Do you manage your own servers? If you are not running an IDS/IPS yer doin' it wrong...
    ... Total is $1000. $10 for the upgrade, and $990 s/h.
    ---
    * Origin: (1:3634/12.73)
  • From mark lewis@1:3634/12.73 to Ozz Nixon on Saturday, March 30, 2019 12:21:38
    On 2019 Mar 28 13:34:42, you wrote to All:

    Anyone know what the name of the ASCII compression algorithm that is based upon 6bit ASCII and most frequently used characters?

    are you thinking of uuencode or xxencode?

    )\/(ark

    Always Mount a Scratch Monkey
    Do you manage your own servers? If you are not running an IDS/IPS yer doin' it wrong...
    ... "Even the best of friends cannot attend each other's funeral." Albran
    ---
    * Origin: (1:3634/12.73)
  • From Maurice Kinal@2:280/464.113 to mark lewis on Saturday, March 30, 2019 16:40:23
    Hey mark!

    do not take into account offline mail users

    True but in that case the incremental methodology you posted could be deployed for robotic packing. Now if offline readers generated their own MSGIDs then this wouldn't be an issue. Either that or get rid of MSGIDs but I already know
    of one well used messaging system that will freak out and cause much grief. I
    won't say which one.

    or automated posting tools like those used to post monthly rules
    or advertisements or even newly arrived files listings...

    Why wouldn't they be generating their own MSGID?

    wrong node number, man

    Ah! Too late now.

    you might be surprised ;)

    Yes I would be.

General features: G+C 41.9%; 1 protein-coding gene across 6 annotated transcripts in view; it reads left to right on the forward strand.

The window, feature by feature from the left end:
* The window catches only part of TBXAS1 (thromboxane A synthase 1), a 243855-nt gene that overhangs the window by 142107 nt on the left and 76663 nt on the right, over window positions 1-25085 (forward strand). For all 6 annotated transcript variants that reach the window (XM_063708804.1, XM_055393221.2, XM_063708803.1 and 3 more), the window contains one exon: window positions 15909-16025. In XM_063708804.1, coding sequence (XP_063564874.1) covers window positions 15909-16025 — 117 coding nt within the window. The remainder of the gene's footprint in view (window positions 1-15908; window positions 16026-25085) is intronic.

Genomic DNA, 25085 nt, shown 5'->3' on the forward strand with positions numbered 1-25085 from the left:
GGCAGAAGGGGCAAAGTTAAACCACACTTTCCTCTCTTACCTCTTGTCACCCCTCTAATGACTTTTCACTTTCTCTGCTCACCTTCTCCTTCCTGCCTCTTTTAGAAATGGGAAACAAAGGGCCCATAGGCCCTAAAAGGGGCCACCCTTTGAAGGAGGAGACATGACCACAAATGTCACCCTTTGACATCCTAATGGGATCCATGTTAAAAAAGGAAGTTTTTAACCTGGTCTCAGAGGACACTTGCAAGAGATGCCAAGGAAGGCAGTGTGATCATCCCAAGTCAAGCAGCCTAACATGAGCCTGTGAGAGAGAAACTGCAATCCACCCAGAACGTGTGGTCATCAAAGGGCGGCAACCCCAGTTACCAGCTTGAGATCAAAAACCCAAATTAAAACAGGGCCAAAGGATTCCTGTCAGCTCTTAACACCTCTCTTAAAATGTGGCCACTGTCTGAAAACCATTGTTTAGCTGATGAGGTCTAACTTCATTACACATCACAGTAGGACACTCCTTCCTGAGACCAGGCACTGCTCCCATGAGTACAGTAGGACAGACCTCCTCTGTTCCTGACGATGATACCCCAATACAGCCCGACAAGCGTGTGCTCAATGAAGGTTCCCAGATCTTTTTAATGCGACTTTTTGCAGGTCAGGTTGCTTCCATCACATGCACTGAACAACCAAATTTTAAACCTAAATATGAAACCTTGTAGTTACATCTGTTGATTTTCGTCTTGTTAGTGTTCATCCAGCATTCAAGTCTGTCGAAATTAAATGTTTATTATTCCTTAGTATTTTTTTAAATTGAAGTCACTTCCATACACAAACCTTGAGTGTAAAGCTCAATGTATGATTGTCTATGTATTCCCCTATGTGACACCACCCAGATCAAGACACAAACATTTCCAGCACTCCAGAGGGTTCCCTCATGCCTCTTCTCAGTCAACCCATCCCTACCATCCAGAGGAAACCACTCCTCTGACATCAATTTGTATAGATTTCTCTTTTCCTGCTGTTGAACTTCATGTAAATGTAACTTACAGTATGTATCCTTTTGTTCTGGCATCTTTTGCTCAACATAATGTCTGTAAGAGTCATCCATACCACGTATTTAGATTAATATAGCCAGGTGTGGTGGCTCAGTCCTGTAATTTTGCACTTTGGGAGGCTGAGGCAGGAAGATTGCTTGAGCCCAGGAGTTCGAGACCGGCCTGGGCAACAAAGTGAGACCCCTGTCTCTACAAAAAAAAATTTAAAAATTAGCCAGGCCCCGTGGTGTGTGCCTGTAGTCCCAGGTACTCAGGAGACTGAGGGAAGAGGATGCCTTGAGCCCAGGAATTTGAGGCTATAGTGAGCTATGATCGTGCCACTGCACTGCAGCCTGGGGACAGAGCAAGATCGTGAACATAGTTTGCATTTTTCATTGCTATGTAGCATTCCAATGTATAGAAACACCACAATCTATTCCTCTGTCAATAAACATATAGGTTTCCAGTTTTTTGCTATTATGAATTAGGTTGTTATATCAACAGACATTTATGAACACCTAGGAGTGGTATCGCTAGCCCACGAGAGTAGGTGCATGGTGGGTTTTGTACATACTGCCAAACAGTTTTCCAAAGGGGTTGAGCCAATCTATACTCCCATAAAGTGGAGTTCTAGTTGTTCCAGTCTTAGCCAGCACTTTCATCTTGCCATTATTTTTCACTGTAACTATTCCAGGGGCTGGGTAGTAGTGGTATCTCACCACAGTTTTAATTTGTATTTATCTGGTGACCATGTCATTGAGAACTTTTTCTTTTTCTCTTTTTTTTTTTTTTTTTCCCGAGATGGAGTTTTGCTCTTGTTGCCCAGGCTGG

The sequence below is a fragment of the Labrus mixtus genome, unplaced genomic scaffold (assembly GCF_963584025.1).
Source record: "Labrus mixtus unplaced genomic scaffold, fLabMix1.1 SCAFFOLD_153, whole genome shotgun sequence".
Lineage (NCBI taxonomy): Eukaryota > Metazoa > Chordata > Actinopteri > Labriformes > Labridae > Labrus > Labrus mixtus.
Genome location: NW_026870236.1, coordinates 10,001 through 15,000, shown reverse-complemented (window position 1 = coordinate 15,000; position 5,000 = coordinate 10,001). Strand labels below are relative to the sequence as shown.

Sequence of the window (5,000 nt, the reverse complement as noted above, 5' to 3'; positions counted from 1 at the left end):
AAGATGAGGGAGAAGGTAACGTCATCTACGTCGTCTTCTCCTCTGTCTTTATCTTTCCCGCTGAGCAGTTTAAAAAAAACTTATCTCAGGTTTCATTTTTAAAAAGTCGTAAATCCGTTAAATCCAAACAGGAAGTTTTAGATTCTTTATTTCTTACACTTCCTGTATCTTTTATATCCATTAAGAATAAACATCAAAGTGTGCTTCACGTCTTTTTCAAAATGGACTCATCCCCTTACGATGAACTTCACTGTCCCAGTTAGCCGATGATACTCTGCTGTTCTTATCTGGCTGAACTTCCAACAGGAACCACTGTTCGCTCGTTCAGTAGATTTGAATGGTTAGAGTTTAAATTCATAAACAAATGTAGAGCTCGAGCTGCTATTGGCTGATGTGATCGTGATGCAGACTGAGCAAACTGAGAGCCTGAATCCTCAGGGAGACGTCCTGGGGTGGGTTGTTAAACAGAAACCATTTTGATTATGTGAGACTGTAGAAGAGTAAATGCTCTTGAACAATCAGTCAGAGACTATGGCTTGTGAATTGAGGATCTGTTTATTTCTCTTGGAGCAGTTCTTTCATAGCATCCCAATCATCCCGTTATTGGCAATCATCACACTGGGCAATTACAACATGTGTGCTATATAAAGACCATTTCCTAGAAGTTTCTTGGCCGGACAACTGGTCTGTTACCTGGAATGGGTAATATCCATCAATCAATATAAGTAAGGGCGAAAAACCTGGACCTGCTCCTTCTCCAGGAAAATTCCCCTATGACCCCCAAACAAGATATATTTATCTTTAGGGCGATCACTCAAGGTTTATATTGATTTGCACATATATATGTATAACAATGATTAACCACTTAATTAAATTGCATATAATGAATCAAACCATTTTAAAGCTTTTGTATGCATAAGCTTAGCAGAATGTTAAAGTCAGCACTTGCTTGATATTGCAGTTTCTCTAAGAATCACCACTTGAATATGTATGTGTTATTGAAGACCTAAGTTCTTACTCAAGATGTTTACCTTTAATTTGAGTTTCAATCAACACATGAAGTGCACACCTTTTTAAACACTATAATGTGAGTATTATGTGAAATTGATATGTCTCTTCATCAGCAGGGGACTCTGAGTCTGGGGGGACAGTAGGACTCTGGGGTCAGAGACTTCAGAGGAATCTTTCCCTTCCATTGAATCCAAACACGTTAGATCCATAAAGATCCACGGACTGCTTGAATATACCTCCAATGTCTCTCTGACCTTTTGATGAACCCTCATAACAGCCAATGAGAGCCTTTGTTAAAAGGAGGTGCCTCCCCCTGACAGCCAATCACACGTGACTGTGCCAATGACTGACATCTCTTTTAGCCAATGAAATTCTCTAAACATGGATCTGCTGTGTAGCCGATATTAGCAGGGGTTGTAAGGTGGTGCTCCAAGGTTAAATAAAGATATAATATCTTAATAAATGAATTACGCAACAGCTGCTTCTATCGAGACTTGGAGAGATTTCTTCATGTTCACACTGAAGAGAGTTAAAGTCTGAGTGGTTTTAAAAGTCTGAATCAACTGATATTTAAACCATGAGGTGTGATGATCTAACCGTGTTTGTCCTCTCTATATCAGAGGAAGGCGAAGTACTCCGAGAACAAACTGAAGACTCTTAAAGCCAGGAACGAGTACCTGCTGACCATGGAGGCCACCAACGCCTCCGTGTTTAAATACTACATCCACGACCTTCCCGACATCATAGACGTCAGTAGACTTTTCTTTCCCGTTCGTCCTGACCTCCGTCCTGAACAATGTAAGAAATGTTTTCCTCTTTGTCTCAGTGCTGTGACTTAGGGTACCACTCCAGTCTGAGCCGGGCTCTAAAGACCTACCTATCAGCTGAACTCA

it comes much sooner for systems using signed long integers like
    those from the TP/BP5,6,7 days...

    I am guessing their definition of long ints was 32 bits given the shelf lifes you posted for ntp and unixtime. These days it isn't an issue and if it is then there is another good reason for abandoning abandonware. If I am not mistaken ntp has made the switch to 64 bit ints quite some time ago. Speaking of which, beats me why they'd need a 64 bit int for fractional seconds. Heck even 32 bit fractional second is overkill other than for nanoseconds which are way beyond the resolution of most computer clocks and network speeds. The best
    error I've seen posted for clocks was in the order of 30-40 nanoseconds and we're unlikely to ever see such a clock in action.

    Life is good,
    Maurice

    ... Don't cry for me I have vi.
    --- GNU bash, version 5.0.3(1)-release (x86_64-pc-linux-gnu)
    * Origin: Little Mikey's EuroPoint - Ladysmith BC, Canada (2:280/464.113)
  • From mark lewis@1:3634/12.73 to Maurice Kinal on Saturday, March 30, 2019 14:54:00
    On 2019 Mar 30 16:40:22, you wrote to me:

    do not take into account offline mail users

    True but in that case the incremental methodology you posted could be deployed for robotic packing.